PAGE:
Q&A with ITT Fluid & Motion Control's McClain
Gretchen McClain, president of ITT Fluid & Motion Control, was the subject of the "Executive Corner" column in Industrial WaterWorld's May/June 2009 issue...
May 1st, 2009
Gretchen McClain, president of ITT Fluid & Motion Control, was the subject of the "Executive Corner" column in Industrial WaterWorld's May/June 2009 issue entitled: "More than Rocket Science with ITT’s Gretchen McClain."
We spoke with her on Earth Day 2009 -- i.e., April 22.
|Gretchen McClain, ITT Fluid & Motion Control president|
What follows is the full interview in Q&A format:
IWW: I'm with Gretchen McClain from ITT. It's Earth Day today. And let's start out by mentioning that you just took over as president of the Fluid Technologies Division about two years ago, correct?
McClain: Yes, I did. It was April of 2007.
IWW: Yes, because I recall meeting you at WEFTEC in New Orleans shortly afterward. In any case, you're now also heading up the Motion & Flow Control Division as well.
McClain: That is correct.
IWW: When did you take over the other division?
McClain: That was in December of last year.
IWW: Why don't you give us a little background on yourself to catch our readers up a bit on your career?
McClain: Okay. I have been with ITT since 2005. If you go back a little bit, in terms of my background, I'm a mechanical engineer who got into the aerospace industry, a little bit on the defense side; then got the opportunity to go work for the government at NASA. I worked in the space industry and then got the opportunity to work as a systems engineer and worked my way up to where I was running the International Space Station program. That was a lot of fun working with international partners around the world in a large endeavor. I then got the opportunity to go work for industry back in the commercial aerospace business, where I went to work for Allied Signal which then became Honeywell -- Allied Signal bought Honeywell. I worked there until 2005 when I came on board with ITT. So, I've always been a person who was interested in engineering and working in international big endeavors. When I got a chance to work in the water industry, it was very exciting because it's truly a commercial business and one that is impacting everyone around the world when you think about and talk about water and wastewater. The ability to be able to use my skills to be able to make a difference there was exciting and it's been a great move for me, both professionally as well as personally.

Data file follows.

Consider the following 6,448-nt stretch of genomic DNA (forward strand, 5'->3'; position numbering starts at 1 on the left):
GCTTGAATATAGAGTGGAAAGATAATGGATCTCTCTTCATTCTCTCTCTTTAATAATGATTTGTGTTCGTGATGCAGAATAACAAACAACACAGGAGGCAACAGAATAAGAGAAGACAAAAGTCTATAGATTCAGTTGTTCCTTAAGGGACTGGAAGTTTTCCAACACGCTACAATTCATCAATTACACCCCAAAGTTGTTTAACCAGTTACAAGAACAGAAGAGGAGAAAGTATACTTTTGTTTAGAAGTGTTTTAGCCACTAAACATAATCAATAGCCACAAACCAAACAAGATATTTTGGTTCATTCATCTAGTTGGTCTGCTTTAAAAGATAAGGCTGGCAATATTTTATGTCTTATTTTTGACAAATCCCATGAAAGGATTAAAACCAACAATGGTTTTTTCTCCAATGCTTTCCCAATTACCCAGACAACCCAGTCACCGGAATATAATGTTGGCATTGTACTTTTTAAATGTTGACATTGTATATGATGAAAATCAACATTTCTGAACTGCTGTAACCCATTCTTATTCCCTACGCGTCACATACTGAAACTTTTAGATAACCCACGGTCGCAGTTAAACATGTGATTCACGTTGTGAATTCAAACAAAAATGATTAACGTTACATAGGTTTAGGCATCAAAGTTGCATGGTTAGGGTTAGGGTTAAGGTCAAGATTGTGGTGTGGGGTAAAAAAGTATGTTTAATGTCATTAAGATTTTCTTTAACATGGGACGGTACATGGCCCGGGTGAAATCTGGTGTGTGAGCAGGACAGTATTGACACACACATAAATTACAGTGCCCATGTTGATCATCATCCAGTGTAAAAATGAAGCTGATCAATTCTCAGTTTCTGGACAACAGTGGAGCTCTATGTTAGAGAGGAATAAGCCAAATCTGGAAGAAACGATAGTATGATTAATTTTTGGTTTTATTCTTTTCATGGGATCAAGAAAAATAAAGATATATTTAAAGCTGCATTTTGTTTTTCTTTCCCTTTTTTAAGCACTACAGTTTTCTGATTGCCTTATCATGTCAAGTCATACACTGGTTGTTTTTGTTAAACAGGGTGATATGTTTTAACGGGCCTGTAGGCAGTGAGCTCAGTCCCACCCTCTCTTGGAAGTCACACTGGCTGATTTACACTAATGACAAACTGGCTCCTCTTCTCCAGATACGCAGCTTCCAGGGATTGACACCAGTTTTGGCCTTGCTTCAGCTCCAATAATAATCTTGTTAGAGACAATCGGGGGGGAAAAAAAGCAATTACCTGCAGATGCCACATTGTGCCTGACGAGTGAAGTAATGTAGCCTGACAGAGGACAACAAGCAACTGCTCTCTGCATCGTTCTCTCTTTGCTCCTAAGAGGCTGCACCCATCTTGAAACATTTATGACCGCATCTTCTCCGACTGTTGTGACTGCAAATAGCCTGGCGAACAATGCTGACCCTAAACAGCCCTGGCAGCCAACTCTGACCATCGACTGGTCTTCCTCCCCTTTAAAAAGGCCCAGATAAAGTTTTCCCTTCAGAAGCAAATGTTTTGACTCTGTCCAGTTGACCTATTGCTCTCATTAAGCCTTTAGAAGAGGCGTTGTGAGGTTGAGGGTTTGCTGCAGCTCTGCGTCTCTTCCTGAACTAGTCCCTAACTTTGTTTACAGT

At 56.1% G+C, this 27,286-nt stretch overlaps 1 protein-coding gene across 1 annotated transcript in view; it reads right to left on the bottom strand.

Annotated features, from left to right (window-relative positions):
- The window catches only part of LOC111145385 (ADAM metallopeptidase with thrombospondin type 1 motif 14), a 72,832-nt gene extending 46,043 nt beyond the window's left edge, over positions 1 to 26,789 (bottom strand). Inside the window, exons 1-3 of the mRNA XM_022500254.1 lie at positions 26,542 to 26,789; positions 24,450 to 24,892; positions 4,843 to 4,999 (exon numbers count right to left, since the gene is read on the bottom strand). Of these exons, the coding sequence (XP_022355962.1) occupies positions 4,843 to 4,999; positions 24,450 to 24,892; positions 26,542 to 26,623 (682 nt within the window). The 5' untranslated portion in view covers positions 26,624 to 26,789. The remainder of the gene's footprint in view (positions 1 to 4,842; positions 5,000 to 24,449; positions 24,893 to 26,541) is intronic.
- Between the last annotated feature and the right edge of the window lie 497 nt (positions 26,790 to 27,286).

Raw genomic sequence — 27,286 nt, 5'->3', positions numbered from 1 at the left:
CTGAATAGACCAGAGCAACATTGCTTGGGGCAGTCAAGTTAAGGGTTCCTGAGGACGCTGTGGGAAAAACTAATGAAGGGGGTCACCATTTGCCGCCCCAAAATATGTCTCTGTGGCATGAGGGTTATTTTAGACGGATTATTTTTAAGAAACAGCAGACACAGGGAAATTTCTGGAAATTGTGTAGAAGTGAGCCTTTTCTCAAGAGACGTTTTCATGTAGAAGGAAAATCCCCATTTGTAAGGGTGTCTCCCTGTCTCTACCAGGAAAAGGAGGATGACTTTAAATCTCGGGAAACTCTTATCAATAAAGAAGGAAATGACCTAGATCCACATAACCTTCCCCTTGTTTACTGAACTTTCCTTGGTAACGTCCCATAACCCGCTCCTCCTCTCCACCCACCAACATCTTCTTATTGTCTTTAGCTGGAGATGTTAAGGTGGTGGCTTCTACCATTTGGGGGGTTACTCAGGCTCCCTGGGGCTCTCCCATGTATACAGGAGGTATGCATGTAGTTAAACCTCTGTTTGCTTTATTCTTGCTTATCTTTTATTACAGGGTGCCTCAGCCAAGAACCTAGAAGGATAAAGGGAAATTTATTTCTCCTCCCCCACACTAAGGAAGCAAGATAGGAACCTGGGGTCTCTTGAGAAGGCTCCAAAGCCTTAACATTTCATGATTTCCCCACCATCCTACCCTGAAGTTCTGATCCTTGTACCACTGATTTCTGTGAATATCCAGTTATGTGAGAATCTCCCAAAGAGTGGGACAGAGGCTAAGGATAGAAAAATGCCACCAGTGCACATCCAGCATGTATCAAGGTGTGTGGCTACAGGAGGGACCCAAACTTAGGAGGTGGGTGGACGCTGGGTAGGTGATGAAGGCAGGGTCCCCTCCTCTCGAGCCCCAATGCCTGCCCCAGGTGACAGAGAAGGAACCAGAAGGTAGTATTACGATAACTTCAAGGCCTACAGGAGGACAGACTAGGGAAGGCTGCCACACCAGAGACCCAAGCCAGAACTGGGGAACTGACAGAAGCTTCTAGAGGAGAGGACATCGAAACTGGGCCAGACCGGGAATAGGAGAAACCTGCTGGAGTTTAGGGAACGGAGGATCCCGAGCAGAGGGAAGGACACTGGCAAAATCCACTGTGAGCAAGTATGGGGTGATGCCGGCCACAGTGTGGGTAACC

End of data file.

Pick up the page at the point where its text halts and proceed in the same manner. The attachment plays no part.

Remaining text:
IWW: Now, the breadth of products that come under your purview with these two divisions includes what?